Rarely do we question what might be wrong when things appear to be working. The inverse is also true: we seldom ask what works when things appear in disarray. This column will be a two-part article addressing investment tools of the trade and then techniques for how to employ those tools in your financial planning. We will address what is working and what is not.
The early 1920s must have been a fascinating time to live. The Great War was over; economies were surging ahead, and the period it came to be known as the Roaring ‘20s. The stock market propelled forward, not just in price, but also in participation. The new onslaught of investors required new tools for Wall Street, and the answer was mutual funds, or unit investment trusts to be more specific.
Mutual funds have dominated the investment portfolios of individual investors for decades. The advent of 401(k) and 403(b) defined contribution plans aided and abetted the industry. What was once a requirement for managing the large investor class dissipated as technology increased. But what didn't disappear were the archaic expenses and tax implications embedded in open-ended mutual funds.
Microsoft launched Excel –the spreadsheet technology – in 1985, and the need for efficiency and simplicity by having our money invested together in one fund was eliminated. The first exchange-traded funds (ETFs) were introduced in Canada and were followed shortly by savvy investors on Wall Street with who created their own ETFs – SPY, DIA, and QQQ.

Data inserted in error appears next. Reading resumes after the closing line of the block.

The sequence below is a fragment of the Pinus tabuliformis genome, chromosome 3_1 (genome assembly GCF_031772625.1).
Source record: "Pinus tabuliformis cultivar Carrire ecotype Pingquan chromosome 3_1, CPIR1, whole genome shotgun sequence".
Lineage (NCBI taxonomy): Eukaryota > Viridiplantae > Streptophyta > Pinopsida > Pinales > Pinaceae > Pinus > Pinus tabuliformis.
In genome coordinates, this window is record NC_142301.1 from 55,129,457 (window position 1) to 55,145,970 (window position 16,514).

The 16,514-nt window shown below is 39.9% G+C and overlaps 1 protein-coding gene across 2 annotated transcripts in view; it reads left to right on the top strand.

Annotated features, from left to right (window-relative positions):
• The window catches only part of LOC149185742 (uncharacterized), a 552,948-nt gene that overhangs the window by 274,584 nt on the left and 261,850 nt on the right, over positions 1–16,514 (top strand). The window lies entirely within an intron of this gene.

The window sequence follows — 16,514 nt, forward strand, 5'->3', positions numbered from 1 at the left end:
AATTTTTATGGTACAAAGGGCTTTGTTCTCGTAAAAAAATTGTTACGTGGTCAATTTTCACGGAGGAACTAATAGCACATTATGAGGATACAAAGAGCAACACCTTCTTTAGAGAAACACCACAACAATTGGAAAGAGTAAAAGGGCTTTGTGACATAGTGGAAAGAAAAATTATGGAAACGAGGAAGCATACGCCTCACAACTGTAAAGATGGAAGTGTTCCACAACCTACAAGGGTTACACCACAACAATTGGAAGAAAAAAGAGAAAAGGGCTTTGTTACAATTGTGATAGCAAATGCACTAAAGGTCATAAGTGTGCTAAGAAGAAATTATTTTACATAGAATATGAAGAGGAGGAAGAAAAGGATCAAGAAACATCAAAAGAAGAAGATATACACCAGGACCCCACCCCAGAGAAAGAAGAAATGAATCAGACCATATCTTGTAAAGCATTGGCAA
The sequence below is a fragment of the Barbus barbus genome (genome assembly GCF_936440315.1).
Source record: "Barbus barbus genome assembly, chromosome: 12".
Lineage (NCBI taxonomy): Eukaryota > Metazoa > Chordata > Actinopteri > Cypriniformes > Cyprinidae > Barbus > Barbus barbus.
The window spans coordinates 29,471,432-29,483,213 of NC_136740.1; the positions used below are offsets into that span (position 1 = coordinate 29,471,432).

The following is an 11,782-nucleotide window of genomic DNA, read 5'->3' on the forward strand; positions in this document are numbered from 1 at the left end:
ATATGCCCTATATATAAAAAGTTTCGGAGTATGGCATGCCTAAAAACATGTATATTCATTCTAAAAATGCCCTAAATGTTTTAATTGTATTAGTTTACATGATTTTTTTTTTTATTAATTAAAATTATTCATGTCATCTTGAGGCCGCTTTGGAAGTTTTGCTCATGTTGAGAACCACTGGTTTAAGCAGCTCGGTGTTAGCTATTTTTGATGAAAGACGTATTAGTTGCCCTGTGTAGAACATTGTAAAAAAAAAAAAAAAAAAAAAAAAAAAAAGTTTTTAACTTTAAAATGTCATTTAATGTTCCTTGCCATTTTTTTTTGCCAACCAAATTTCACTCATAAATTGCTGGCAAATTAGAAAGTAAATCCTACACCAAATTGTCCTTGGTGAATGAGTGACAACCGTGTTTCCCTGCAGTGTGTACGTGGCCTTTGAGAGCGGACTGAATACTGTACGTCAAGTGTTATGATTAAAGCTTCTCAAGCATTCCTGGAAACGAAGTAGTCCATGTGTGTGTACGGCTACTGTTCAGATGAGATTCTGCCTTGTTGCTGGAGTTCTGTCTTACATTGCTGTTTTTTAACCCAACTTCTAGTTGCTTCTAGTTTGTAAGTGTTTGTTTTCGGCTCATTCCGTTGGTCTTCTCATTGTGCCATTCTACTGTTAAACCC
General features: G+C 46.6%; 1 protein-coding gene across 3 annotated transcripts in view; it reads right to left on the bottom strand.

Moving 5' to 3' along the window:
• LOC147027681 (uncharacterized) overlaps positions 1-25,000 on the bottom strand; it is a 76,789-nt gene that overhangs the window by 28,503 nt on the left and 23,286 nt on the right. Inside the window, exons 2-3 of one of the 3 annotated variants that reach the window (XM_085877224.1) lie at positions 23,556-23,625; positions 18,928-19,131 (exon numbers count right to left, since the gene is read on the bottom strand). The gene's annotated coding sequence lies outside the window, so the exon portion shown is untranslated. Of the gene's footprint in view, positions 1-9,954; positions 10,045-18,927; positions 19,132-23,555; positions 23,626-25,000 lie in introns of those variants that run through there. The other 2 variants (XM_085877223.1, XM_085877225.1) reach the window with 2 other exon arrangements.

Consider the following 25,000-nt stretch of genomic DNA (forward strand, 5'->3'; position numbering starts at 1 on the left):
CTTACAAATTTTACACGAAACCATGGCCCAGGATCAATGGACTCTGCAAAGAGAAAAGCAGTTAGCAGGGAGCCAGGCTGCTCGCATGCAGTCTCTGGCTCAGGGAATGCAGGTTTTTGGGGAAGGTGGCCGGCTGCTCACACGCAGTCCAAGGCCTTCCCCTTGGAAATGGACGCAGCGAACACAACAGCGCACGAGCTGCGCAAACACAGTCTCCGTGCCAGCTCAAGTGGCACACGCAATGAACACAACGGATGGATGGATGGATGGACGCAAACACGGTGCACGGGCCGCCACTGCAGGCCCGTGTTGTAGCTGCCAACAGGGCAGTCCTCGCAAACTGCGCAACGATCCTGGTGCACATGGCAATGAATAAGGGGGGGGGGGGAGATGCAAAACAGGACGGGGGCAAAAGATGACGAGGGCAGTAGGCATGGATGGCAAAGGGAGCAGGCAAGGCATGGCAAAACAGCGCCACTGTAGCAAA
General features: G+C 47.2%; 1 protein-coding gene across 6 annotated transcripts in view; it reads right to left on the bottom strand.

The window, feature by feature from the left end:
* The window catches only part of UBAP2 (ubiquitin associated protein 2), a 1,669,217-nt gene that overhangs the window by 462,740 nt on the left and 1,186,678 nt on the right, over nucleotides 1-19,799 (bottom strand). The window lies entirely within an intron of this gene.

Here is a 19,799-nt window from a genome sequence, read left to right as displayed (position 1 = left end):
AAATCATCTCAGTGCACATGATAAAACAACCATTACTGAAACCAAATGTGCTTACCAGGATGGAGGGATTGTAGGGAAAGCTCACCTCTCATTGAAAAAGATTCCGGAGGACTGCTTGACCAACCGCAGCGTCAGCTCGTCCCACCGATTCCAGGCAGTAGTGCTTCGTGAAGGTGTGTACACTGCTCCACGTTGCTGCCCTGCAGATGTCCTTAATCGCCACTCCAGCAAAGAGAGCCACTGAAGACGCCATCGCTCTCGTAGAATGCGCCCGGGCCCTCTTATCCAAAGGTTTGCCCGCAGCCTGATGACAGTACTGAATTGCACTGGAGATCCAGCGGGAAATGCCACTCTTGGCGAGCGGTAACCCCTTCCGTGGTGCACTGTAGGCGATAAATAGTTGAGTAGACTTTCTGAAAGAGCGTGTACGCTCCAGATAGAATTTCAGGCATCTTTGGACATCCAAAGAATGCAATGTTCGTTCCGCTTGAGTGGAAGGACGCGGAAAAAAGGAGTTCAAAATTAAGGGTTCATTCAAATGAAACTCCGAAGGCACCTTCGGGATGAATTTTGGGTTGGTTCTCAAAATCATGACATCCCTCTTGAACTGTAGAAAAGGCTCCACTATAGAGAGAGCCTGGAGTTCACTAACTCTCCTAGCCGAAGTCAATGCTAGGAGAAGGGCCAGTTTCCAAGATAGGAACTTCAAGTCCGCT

Remember, buying a single share of a SPDR (SPY) gives you the Standard & Poor's 500-stock index. SPY is a unit trust that owns an equal portion of the stocks within the Standard and Poor's 500 indexes. The three founding U.S. ETFs are fondly known as the Spider, Diamonds, and Cubes. One Diamond (DIA) share equals the Dow Jones industrial average of 30 stocks, and Cubes (QQQ) tracks the Nasdaq 100.
As of 2020, the number of exchange-traded funds worldwide is over 7,600, representing about 7.74 trillion U.S. dollars in assets. As of April 2021, the SPDR S&P 500 ETF Trust (NYSE Arca : SPY) was the largest ETF, with about $353.4 billion in assets. The ETF sphere of influence is no longer limited to mirrored indices. They are passive (identical to an index) and active (where management styles are introduced to encourage growth or provide risk protection).
So how is the tool working? The industry's size, the trajectory growth rate relative to its competitor mutual fund, and the fact that actively traded mutual funds are the dominant owners of ETFs probably answers the question. ETFs are more tax efficient than mutual funds. The fees are far easier to determine than the internal trading cost of mutual funds. You know precisely what you own at all times (in a passive ETF), and you can narrow your investment to the smallest sub-sector of any part of the economy.
ETFs work. At Financial Enhancement Group we do use ETFs and do not use actively traded mutual funds except for the money market and cash instruments.
Financial Enhancement Group is an SEC Registered Investment Advisor. Securities offered through World Equity Group, Inc. Member FINRA/SIPC. Advisory services can be provided by Financial Enhancement Group (FEG) or World Equity Group. FEG and World Equity Group are separately owned and operated.